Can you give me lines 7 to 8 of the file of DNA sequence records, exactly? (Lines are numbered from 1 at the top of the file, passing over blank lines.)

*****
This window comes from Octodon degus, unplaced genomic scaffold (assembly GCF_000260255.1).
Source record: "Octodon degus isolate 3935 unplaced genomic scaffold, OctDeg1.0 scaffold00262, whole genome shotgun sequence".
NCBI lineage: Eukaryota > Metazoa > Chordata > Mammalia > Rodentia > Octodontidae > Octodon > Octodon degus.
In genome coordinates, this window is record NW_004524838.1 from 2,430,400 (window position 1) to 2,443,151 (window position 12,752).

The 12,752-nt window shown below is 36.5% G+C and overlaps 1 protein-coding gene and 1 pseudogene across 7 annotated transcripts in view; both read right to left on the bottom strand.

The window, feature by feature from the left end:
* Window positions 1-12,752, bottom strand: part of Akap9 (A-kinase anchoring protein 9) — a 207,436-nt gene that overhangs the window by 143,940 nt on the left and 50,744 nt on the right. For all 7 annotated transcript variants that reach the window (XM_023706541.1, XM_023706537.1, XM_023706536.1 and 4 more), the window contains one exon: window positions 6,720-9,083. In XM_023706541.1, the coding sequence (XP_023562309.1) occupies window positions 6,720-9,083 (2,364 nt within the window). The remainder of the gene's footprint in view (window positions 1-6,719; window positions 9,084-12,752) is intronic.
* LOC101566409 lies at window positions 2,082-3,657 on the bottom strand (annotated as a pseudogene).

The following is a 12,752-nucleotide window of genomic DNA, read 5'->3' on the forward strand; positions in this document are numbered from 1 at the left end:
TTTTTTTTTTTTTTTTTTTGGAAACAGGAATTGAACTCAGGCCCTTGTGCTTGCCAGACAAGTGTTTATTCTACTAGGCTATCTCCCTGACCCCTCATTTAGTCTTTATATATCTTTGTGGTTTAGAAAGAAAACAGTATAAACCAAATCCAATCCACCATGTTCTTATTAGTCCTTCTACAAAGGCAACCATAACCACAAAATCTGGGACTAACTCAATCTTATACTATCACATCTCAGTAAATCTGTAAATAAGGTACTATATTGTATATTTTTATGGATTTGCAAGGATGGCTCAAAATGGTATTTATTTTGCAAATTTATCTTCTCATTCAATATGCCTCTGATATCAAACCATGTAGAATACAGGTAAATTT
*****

* Window positions 1-12,752, bottom strand: part of Akap9 (A-kinase anchoring protein 9) — a 207,436-nt gene that overhangs the window by 143,940 nt on the left and 50,744 nt on the right. For all 7 annotated transcript variants that reach the window (XM_023706541.1, XM_023706537.1, XM_023706536.1 and 4 more), the window contains one exon: window positions 6,720-9,083. In XM_023706541.1, the coding sequence (XP_023562309.1) occupies window positions 6,720-9,083 (2,364 nt within the window). The remainder of the gene's footprint in view (window positions 1-6,719; window positions 9,084-12,752) is intronic.
* LOC101566409 lies at window positions 2,082-3,657 on the bottom strand (annotated as a pseudogene).